Photographer Douglas Lees: His lifelong hobby of capturing the chase
By Morgan Hensley • Photography by Doug Lees
Since he began taking pictures nearly 50 years ago, Douglas Lees has garnered accolades and awards as one of the nation’s most distinguished and prolific steeplechase photographers.
A lifelong resident of Warrenton, Lees inherited his parents’ penchant for photography and foxhunting. Lees began shooting and developing pictures in the late ‘60s, and in 1967 at the age of 17 scored his first cover story for the Fauquier Times-Democrat. The photo, which was taken on a “miserable, terribly cold Saturday in March,” Lees says, depicts a riderless racehorse who, in its bewilderment, wandered back toward the other horses.
He met renowned sporting photographer Peter Winants in 1971, and Lees’ approach to photography changed immediately. “He took me to his studio and loaned me a lens for the day. I studied his photographs and thought, ‘This is what I need to be doing.’ I’m still operating under a lot of his theories,” Lees says. He admired Winants’ approach to sporting photography, which used large telephoto lenses to capture wide, vivid images. Lees experimented with different equipment and techniques, placing cameras under fences to capture the horses midair. “He told me to buy the best equipment that I could. It allows you to reach way out and capture the scenes that others maybe don’t see.”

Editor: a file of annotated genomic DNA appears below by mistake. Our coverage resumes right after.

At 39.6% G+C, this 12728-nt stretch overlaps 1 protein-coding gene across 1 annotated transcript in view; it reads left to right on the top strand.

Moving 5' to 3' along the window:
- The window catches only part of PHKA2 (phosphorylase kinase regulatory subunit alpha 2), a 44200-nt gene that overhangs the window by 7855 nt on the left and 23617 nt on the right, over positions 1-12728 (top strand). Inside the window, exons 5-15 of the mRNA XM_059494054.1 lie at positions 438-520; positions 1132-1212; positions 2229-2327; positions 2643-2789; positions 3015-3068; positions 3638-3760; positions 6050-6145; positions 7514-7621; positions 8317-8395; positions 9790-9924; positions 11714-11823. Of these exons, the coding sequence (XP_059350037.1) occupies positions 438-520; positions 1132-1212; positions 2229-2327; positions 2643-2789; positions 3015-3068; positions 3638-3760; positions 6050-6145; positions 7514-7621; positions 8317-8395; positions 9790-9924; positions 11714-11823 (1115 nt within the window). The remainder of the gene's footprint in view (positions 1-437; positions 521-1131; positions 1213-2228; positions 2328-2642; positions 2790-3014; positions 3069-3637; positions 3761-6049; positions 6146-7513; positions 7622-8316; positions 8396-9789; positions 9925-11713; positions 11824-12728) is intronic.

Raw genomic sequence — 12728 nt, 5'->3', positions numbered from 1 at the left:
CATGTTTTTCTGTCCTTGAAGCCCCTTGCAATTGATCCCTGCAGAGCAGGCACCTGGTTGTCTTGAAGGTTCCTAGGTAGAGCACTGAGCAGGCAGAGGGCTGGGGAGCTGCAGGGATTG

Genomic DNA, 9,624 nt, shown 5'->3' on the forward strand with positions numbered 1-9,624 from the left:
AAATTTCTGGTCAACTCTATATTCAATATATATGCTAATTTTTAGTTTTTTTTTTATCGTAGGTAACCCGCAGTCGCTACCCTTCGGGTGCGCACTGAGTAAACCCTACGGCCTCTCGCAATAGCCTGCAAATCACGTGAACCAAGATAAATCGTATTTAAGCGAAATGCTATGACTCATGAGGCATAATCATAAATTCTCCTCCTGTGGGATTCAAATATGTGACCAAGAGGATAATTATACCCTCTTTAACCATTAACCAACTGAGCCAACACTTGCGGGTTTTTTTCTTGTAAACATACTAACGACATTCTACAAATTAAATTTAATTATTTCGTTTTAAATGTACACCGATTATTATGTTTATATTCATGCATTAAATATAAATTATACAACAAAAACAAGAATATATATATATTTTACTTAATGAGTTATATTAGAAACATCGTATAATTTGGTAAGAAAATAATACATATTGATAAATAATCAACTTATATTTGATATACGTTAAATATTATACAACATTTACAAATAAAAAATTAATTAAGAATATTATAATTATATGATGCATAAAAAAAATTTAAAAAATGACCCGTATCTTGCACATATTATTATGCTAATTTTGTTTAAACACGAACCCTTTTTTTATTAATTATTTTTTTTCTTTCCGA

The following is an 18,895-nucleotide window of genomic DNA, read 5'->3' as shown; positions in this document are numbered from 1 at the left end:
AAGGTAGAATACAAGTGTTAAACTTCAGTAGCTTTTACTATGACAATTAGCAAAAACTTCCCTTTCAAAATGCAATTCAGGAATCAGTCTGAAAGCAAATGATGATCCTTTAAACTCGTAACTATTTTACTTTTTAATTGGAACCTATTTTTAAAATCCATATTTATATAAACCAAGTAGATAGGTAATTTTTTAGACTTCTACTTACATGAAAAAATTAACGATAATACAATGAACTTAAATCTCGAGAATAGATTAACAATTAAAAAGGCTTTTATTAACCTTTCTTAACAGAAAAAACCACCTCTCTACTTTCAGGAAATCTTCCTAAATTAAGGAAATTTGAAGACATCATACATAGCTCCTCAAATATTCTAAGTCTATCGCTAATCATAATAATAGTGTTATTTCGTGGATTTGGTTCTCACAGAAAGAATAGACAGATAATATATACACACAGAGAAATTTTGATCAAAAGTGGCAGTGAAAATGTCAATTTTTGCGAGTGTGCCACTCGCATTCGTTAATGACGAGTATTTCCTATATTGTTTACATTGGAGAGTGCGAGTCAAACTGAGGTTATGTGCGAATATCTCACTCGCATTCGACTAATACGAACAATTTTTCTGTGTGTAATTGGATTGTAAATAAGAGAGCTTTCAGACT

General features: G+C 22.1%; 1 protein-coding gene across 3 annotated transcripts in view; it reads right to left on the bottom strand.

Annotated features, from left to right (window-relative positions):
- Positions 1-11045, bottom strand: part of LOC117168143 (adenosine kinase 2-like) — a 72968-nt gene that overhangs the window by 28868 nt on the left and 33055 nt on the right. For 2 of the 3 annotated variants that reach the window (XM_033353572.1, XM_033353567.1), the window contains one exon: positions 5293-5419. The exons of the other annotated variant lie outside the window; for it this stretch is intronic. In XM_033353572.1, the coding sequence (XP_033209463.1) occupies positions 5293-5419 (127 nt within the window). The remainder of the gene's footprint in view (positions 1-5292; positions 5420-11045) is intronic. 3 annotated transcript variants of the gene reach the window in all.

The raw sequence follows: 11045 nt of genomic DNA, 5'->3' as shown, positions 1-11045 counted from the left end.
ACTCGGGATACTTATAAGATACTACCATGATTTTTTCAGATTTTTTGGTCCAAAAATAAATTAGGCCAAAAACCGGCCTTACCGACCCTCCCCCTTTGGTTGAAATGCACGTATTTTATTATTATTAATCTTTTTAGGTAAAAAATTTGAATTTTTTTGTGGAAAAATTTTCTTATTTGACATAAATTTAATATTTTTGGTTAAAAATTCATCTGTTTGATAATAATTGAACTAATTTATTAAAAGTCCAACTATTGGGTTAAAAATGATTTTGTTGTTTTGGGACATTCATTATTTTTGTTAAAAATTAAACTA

In 2005 Lees switched to digital cameras. “The transition from film to digital is amazing. You can do so much more now, it’s so much sharper,” Lees says. “You can make adjustments in the field. Back in the day you couldn’t fix the problem because you didn’t even know if there was one.”
Lees has won two Eclipse awards, the first in 1978 and the second in 2007, received three honorable mentions, and is one of only eight to win the honored award more than once. Both winning photographs capture accidents—that moment of uncertainty and stillness, the outcome forever suspended—and in both cases jockey and horse were unharmed. “I can count on one hand the number of times horses have been injured,” Lees says, “and I don’t even think I’d be able to name five.”
In the offseason, Lees photographs fly fishing, his other passion, and foxhunting. “The hounds and the horns, that’s powerful stuff. Even better when you can capture it,” Lees says. Now retired from a career as an insurance agent for Carr & Hyde, Lees continues to develop his craft, learn new techniques, and compile his lauded photographs into a book.